With this macro you can rewrite
test-+ as follows:
(deftest test-+ () (check (= (+ 1 2) 3) (= (+ 1 2 3) 6) (= (+ -1 -3) -4)))
Now that you've established test functions as first-class citizens,
the question might arise, should
test-arithmetic be a test
function? As things stand, it doesn't really matter--if you did
define it with
deftest, its binding of
would be shadowed by the bindings in
before any results are reported.
But now imagine you've got thousands of test cases to organize. The
first level of organization is provided by test functions such as
test-* that directly call
with thousands of test cases, you'll likely need other levels of
organization. Functions such as
test-arithmetic can group
related test functions into test suites. Now suppose some low-level
test functions are called from multiple test suites. It's not unheard
of for a test case to pass in one context but fail in another. If
that happens, you'll probably want to know more than just what
low-level test function contains the test case.
If you define the test suite functions such as
deftest and make a small change to the
bookkeeping, you can have results reported with a "fully qualified"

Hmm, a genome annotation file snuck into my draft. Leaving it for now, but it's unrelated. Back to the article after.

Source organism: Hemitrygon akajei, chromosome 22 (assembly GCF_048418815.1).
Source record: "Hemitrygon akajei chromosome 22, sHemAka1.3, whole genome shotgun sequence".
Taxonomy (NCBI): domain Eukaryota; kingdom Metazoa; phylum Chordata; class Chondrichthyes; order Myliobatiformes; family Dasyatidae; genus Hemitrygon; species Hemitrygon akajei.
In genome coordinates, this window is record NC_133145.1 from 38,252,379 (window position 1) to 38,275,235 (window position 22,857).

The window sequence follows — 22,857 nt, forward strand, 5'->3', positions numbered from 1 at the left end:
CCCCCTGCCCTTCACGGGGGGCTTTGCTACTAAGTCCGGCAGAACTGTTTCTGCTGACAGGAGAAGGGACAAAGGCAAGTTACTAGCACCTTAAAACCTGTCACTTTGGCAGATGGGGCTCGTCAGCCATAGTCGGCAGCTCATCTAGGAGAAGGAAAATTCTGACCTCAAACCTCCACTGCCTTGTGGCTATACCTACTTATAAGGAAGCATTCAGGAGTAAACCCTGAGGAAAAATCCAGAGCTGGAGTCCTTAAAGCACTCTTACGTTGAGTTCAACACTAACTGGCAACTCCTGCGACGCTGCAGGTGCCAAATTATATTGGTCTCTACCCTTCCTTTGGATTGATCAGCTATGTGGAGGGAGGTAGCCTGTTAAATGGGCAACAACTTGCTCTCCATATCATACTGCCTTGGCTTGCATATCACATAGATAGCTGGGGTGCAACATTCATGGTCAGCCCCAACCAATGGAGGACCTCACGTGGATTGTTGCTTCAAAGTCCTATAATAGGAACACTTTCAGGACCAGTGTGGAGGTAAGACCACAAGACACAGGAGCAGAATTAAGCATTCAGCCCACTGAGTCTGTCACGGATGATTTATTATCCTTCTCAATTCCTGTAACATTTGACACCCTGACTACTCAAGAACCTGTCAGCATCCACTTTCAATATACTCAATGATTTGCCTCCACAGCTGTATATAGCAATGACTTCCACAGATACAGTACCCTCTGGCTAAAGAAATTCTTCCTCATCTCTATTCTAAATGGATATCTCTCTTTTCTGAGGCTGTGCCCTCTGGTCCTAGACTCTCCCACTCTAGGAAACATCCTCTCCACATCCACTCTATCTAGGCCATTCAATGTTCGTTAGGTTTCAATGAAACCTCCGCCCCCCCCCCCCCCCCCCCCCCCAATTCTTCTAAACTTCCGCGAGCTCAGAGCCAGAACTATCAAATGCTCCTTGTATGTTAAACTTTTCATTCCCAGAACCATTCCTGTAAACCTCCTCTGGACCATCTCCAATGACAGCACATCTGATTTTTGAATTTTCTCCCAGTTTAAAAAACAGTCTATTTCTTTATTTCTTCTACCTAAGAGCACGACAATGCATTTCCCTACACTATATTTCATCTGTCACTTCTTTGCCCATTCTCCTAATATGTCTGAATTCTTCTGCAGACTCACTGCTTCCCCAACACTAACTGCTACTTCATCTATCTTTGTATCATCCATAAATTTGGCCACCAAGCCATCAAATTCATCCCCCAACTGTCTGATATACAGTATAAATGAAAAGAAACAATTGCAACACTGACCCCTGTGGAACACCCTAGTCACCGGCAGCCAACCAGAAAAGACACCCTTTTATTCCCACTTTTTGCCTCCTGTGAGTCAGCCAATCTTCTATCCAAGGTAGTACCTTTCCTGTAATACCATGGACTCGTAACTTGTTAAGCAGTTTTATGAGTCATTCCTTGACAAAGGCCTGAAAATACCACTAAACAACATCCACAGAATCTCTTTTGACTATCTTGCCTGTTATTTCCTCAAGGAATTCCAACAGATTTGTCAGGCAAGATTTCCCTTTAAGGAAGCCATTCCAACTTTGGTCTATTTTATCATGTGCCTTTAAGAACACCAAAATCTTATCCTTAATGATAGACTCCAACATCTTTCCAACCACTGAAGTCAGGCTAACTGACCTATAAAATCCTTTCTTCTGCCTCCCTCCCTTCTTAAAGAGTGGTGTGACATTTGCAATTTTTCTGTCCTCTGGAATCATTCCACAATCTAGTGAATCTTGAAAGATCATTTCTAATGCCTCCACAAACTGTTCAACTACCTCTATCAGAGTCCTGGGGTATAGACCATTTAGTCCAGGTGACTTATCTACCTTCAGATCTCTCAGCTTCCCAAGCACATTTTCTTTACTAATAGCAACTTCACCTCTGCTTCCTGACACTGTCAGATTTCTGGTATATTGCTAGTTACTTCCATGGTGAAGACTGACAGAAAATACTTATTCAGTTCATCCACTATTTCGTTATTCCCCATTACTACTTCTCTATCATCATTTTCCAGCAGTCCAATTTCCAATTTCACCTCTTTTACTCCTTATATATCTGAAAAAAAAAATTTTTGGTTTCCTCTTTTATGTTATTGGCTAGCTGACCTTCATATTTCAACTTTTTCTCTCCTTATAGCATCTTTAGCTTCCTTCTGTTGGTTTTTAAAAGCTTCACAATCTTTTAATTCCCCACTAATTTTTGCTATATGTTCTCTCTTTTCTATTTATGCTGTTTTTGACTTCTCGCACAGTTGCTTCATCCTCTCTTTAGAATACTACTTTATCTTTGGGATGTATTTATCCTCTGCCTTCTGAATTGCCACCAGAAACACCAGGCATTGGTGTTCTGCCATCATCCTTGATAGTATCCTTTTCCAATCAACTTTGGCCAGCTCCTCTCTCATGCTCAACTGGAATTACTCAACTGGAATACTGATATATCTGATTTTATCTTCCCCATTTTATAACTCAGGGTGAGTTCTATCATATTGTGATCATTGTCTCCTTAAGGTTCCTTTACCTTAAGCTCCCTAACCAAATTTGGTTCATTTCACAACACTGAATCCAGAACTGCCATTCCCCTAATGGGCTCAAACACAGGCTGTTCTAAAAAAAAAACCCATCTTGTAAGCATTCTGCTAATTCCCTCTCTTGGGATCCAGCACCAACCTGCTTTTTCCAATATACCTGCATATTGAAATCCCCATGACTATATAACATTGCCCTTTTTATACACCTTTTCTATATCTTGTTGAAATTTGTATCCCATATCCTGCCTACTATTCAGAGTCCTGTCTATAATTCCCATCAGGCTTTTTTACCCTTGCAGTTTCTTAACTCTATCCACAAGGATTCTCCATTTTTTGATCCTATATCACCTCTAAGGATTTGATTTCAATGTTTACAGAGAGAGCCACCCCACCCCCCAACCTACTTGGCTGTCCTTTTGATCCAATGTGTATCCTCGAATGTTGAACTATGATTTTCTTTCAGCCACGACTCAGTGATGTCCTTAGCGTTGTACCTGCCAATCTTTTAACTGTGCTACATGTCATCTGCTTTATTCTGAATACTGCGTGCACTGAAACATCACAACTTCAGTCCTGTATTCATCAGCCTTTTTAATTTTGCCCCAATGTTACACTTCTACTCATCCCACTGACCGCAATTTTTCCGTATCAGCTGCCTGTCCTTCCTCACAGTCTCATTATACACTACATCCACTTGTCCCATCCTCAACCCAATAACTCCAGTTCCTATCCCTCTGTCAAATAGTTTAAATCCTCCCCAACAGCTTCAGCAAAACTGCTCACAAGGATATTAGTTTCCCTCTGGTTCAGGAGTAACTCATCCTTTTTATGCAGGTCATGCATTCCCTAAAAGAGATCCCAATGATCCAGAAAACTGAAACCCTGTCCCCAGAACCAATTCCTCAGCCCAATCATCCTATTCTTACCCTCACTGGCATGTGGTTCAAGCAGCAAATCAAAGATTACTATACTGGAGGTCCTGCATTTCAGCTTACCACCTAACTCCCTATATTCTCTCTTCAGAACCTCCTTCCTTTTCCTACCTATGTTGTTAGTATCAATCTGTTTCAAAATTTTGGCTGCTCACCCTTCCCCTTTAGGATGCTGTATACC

path to the test case, something like this:
pass ... (TEST-ARITHMETIC TEST-+): (= (+ 1 2) 3)
Because you've already abstracted the process of defining a test
function, you can change the bookkeeping details without modifying
the code of the test functions.
6 To make
*test-name* hold a list of test
function names instead of just the name of the most recently entered
test function, you just need to change this binding form:
(let ((*test-name* ',name))
to the following:
(let ((*test-name* (append *test-name* (list ',name))))
APPEND returns a new list made up of the elements of its
arguments, this version will bind
*test-name* to a list
containing the old contents of
*test-name* with the new name
tacked onto the end.
each test function returns, the old value of
Now you can redefine
(deftest test-arithmetic () (combine-results (test-+) (test-*)))
The results now show exactly how you got to each test expression.
CL-USER> (test-arithmetic) pass ... (TEST-ARITHMETIC TEST-+): (= (+ 1 2) 3) pass ... (TEST-ARITHMETIC TEST-+): (= (+ 1 2 3) 6) pass ... (TEST-ARITHMETIC TEST-+): (= (+ -1 -3) -4) pass ... (TEST-ARITHMETIC TEST-*): (= (* 2 2) 4) pass ... (TEST-ARITHMETIC TEST-*): (= (* 3 5) 15) T
As your test suite grows, you can add new layers of test functions;
as long as they're defined with
deftest, the results will be
reported correctly. For instance, the following:
(deftest test-math () (test-arithmetic))
would generate these results: